The Great Challenge: Dialysis Staff Managing Difficult Patients

woman and doctor

More than two million people around the world receive regular dialysis treatment. This is a procedure that helps kidney patients filter their blood when their kidneys stop working how they are supposed to function. In seniors, dialysis can help in prolonging their life. Thankfully, many nursing homes now have partner hips to reliable institutions that offer services like inpatient dialysis billing, staffing coverage, training, and equipment.

But then, many dialysis patients exhibit different difficult behavior. This can include nonadherence, threatening acts, and abuse. Many dialysis staff members have a hard time providing optimum care when facing difficult dialysis patients.

Whenever a difficult dialysis patient comes in, this puts his care along with the staff and other patients’ safety at risk. This is especially true when a dialysis patient exhibits threatening acts or resorts to physical or verbal abuse. This is one reality many dialysis staff face daily.

There are many examples of difficult behavior exhibited by dialysis patients. Each has its own drawbacks. Here are common types of dialysis patients’ difficult behaviors.

doctor and patient


Patients often face emotional, financial, and medical challenges that urge them to think and act against the advice of their doctors. There are also times when dialysis patients fail to fully understand the consequences if they fail to start dialysis early. Others do not adhere to prescribed medication, don’t take lifestyle recommendations to heart, or skip dialysis treatment altogether.

There are times when a patient’s nonadherence is a result of one of the following reasons:

  • Cost
  • Mistrust
  • Feeling unwell
  • Lack of perceived benefit
  • Patient’s forgetfulness, depression, anxiety, or fear
  • Lack of communication between the patient and their healthcare provider or dialysis staff

Abusive Behavior

Some dialysis patients can be irrational to the point that they become verbally or physically abusive onsite. When Dialysis patients spill verbal abuse towards the staff or other patients, this can make the dialysis environment a lot more stressful. Any additional stress can put other dialysis patients’ safety and health at risk.

Dialysis staff can also become agitated and stressed out when handling difficult patients who turn to physical and verbal abuse. This is the most extreme type of difficult behavior that any patient can exhibit in the dialysis setting. When faced with a verbally or physically abusive dialysis patient, this makes it difficult for dialysis staff to provide optimum care to that patient and other patients present.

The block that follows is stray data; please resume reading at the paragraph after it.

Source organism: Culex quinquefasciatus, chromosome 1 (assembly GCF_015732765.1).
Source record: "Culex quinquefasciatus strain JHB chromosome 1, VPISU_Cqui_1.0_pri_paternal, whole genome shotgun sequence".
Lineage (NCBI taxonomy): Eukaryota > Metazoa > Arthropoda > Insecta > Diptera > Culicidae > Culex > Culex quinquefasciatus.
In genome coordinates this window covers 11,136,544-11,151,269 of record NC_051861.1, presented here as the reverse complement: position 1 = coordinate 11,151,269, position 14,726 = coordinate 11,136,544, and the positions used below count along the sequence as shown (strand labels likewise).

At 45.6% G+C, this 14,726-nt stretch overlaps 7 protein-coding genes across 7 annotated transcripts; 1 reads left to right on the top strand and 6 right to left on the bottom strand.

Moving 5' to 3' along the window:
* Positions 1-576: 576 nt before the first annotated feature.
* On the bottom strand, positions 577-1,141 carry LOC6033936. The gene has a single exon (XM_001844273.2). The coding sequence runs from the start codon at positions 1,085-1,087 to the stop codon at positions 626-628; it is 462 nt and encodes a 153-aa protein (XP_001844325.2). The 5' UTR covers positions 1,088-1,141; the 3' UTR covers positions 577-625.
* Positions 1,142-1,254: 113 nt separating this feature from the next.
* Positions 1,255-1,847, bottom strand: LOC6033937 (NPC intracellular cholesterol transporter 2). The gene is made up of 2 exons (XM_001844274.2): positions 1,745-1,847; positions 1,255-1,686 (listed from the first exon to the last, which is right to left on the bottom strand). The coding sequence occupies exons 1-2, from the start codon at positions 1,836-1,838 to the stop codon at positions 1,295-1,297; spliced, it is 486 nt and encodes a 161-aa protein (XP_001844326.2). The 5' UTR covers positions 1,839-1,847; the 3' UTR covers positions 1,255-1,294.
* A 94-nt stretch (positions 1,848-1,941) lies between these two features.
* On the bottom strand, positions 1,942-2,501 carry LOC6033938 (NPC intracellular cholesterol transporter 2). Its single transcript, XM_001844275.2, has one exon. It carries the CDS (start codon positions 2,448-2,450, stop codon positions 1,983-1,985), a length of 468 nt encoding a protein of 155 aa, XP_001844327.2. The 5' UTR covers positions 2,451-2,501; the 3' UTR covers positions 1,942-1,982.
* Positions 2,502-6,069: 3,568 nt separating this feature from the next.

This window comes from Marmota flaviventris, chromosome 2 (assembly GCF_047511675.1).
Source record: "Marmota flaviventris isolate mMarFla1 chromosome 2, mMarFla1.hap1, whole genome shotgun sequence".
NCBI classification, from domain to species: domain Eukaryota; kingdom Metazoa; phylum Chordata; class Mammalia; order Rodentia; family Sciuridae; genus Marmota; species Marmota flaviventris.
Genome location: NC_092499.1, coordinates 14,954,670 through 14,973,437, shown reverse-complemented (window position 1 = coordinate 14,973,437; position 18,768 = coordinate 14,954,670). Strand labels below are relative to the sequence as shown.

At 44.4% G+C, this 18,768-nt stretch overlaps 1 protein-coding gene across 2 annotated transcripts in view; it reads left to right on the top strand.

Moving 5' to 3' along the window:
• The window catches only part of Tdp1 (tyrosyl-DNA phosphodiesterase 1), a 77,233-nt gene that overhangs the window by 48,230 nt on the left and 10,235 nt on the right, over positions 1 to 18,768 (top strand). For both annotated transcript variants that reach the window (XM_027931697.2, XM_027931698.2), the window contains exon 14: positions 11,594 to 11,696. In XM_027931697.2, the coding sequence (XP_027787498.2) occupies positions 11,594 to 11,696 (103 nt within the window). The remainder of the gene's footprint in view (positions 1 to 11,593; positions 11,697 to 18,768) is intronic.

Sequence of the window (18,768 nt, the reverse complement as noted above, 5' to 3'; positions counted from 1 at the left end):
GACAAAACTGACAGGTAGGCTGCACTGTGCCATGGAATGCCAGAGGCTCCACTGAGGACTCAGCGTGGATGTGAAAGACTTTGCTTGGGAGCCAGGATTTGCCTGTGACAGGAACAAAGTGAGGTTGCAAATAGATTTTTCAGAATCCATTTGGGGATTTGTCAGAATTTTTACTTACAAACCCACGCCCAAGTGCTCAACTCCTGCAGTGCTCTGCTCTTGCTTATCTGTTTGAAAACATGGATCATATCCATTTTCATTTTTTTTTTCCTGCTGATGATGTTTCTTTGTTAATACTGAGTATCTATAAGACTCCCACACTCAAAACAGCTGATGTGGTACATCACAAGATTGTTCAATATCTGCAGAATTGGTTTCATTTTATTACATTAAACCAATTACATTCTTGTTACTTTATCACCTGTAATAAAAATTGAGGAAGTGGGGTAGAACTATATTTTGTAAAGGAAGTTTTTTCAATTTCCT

Missing/Retiring From Dialysis Early

When patients miss their dialysis treatments, this puts them at greater risk of building up dangerously high potassium levels. When this happens, they can end up having heart problems like irregular heartbeat, heart attack, and even death. Some dialysis patients would miss dialysis sessions due to financial issues, lack of perceived consequences of missed sessions, or because of minor illnesses like diarrhea.

Some find it hard to attend regular dialysis treatment because of their fear, forgetfulness, or confusion. Other times, patients choose to retire from dialysis earlier than advised. They believe that managing the effects of the treatment and attending dialysis sessions will put unnecessary stress on their already weakened state.

There are also times when patients who have failed transplants would refuse dialysis. They would instead invest in end-of-life care and enjoy their remaining days dialysis-free. Healthcare providers don’t have a choice but to honor their patients’ request to stop their treatment after citing the risks.

Socioeconomic Factors

There can also be other factors that make patients turn to difficult behaviors. For one, the high cost of dialysis treatment and a patient’s poor financial status can leave them with no choice but to delay, miss, or stop treatment altogether. Even if they know the consequences, failure to have access to regular dialysis treatment can put them at greater risk.

Other patients can’t grasp the seriousness of their condition. They may be content with knowing that a loved one or someone they know managed to live a fulfilling life sans dialysis. Lack of understanding can lead to them suffering more than necessary in the future.

Some dialysis patients also lack enough social support to motivate them to attend regular dialysis sessions. Kidney patients need a strong network to help them overcome the effects of dialysis. Without adequate social support, they might not have enough motivation to continue treatment.

These are but a few examples of difficult behaviors common in the dialysis setting. It may seem appalling, but such behaviors happen daily in many facilities. This proves that dialysis staff members deserve more considering the challenges they face when dealing with difficult patients.

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